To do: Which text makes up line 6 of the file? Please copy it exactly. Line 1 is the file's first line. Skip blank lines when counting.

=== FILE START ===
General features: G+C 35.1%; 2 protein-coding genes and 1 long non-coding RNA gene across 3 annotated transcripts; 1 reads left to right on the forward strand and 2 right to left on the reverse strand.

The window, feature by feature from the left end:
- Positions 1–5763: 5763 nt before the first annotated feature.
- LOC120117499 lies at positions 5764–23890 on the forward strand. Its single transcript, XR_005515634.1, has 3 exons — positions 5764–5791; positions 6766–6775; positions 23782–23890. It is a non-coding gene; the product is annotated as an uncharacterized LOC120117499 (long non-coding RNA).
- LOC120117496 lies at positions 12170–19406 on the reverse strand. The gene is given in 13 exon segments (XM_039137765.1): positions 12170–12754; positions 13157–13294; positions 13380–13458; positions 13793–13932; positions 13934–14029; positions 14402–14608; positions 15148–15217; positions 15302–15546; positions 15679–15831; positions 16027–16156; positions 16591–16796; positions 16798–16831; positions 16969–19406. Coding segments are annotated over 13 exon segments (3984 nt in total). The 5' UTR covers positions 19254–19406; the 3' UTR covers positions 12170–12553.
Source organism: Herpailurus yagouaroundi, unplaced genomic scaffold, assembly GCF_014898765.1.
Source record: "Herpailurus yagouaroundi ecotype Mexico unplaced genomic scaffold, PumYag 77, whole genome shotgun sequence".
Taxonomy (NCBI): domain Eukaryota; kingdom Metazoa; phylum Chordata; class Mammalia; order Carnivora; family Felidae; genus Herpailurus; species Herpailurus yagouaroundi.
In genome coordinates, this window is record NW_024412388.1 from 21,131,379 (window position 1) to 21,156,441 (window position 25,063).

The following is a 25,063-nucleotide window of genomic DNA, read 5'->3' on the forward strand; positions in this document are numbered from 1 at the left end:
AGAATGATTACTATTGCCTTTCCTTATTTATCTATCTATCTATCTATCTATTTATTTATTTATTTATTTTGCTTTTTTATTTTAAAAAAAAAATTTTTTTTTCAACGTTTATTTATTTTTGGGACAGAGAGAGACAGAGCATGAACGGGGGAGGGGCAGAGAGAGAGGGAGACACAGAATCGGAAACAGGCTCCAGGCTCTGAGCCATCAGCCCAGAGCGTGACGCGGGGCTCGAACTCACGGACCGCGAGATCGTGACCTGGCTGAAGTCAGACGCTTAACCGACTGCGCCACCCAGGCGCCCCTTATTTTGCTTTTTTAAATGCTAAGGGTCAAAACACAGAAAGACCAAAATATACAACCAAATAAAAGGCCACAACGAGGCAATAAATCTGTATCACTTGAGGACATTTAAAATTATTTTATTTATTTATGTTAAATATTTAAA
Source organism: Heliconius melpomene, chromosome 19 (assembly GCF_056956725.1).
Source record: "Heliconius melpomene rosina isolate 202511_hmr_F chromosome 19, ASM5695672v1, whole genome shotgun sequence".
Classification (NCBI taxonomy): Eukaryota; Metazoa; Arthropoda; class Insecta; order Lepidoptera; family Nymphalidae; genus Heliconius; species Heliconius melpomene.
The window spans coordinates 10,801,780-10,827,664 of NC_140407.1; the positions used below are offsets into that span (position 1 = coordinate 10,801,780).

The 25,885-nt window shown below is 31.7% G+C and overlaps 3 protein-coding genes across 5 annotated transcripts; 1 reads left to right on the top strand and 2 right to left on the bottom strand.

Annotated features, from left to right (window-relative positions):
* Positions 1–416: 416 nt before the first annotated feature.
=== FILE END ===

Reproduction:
Source organism: Herpailurus yagouaroundi, unplaced genomic scaffold, assembly GCF_014898765.1.